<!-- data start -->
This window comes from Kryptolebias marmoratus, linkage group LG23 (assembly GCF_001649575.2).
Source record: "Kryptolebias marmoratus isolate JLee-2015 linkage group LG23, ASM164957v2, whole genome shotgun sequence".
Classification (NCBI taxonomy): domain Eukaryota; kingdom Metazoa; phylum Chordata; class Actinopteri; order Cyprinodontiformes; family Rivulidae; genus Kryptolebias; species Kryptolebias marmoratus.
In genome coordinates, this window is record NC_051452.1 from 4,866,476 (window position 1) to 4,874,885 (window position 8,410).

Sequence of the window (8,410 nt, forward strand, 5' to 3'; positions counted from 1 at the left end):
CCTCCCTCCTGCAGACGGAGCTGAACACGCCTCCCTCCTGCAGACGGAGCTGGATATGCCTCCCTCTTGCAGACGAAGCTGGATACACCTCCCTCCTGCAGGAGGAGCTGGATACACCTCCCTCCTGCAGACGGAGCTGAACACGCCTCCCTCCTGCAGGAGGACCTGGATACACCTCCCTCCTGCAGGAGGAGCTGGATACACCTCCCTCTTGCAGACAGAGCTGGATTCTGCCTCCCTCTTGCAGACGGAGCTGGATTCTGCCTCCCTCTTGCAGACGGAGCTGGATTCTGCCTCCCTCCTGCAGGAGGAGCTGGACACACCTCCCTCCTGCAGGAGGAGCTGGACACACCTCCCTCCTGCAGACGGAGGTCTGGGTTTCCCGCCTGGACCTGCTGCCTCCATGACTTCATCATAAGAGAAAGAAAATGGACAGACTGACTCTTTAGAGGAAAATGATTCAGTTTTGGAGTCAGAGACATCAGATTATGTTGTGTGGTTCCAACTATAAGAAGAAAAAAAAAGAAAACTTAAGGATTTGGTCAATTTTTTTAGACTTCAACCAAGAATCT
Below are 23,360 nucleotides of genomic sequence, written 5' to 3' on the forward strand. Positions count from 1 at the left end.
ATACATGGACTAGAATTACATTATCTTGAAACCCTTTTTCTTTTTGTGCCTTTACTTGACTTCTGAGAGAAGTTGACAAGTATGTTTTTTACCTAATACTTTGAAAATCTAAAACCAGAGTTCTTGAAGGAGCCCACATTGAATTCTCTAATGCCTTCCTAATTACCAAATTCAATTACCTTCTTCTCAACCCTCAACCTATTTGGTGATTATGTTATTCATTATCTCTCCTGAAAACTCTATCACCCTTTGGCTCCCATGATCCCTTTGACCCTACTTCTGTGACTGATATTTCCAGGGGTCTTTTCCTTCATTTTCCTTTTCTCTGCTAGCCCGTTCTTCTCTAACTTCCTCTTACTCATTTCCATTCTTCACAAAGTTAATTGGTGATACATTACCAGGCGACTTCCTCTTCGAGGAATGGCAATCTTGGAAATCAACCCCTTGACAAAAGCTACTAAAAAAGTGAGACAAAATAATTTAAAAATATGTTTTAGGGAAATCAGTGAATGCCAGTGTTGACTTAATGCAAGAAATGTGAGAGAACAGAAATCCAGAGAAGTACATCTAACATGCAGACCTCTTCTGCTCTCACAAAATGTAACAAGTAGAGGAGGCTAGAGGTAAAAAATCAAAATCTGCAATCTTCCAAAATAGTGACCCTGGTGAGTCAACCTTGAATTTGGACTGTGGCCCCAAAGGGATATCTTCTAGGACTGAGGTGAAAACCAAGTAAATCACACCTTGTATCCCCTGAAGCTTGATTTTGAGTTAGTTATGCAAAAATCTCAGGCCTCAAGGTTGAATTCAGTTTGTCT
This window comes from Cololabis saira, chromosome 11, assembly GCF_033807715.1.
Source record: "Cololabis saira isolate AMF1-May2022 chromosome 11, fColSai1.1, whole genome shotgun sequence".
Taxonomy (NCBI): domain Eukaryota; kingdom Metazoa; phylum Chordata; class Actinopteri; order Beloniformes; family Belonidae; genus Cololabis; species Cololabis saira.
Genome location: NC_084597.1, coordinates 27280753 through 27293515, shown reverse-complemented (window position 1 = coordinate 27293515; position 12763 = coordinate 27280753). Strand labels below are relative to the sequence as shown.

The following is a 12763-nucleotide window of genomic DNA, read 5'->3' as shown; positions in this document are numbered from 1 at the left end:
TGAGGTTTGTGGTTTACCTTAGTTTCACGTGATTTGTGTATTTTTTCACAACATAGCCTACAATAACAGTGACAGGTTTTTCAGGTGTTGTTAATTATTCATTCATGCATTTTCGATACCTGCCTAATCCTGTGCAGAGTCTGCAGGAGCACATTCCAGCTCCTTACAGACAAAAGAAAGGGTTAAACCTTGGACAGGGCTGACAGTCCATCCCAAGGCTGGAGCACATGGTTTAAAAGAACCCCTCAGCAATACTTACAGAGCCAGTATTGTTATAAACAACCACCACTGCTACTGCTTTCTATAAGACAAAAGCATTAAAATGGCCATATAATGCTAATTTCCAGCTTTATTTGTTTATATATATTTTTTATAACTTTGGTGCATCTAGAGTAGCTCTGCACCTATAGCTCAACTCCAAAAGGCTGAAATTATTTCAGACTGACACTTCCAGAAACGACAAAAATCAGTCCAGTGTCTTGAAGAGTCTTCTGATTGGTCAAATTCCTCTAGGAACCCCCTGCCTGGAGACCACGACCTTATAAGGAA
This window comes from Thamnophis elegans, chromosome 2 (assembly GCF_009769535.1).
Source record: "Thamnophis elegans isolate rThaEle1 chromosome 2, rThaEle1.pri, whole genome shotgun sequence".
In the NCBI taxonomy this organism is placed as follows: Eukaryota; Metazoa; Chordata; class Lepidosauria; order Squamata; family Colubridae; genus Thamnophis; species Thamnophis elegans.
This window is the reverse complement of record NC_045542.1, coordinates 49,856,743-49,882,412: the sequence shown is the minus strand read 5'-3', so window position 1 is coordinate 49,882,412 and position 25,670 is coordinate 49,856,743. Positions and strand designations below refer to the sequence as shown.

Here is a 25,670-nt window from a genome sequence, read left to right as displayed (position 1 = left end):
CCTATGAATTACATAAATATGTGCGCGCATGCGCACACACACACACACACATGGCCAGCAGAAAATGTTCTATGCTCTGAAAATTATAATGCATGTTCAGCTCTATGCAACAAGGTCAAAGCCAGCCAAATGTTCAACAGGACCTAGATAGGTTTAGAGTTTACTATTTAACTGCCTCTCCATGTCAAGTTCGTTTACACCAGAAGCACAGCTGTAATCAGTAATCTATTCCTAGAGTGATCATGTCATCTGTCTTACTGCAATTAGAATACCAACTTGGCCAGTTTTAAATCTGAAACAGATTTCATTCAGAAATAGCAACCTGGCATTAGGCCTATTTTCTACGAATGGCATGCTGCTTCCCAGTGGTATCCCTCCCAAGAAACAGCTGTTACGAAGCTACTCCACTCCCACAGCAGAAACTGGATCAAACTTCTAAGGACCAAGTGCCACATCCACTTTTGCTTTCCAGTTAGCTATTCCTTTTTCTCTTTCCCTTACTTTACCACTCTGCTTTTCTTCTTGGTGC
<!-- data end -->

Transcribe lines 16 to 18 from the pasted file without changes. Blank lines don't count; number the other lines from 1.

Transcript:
Source record: "Thamnophis elegans isolate rThaEle1 chromosome 2, rThaEle1.pri, whole genome shotgun sequence".
In the NCBI taxonomy this organism is placed as follows: Eukaryota; Metazoa; Chordata; class Lepidosauria; order Squamata; family Colubridae; genus Thamnophis; species Thamnophis elegans.
This window is the reverse complement of record NC_045542.1, coordinates 49,856,743-49,882,412: the sequence shown is the minus strand read 5'-3', so window position 1 is coordinate 49,882,412 and position 25,670 is coordinate 49,856,743. Positions and strand designations below refer to the sequence as shown.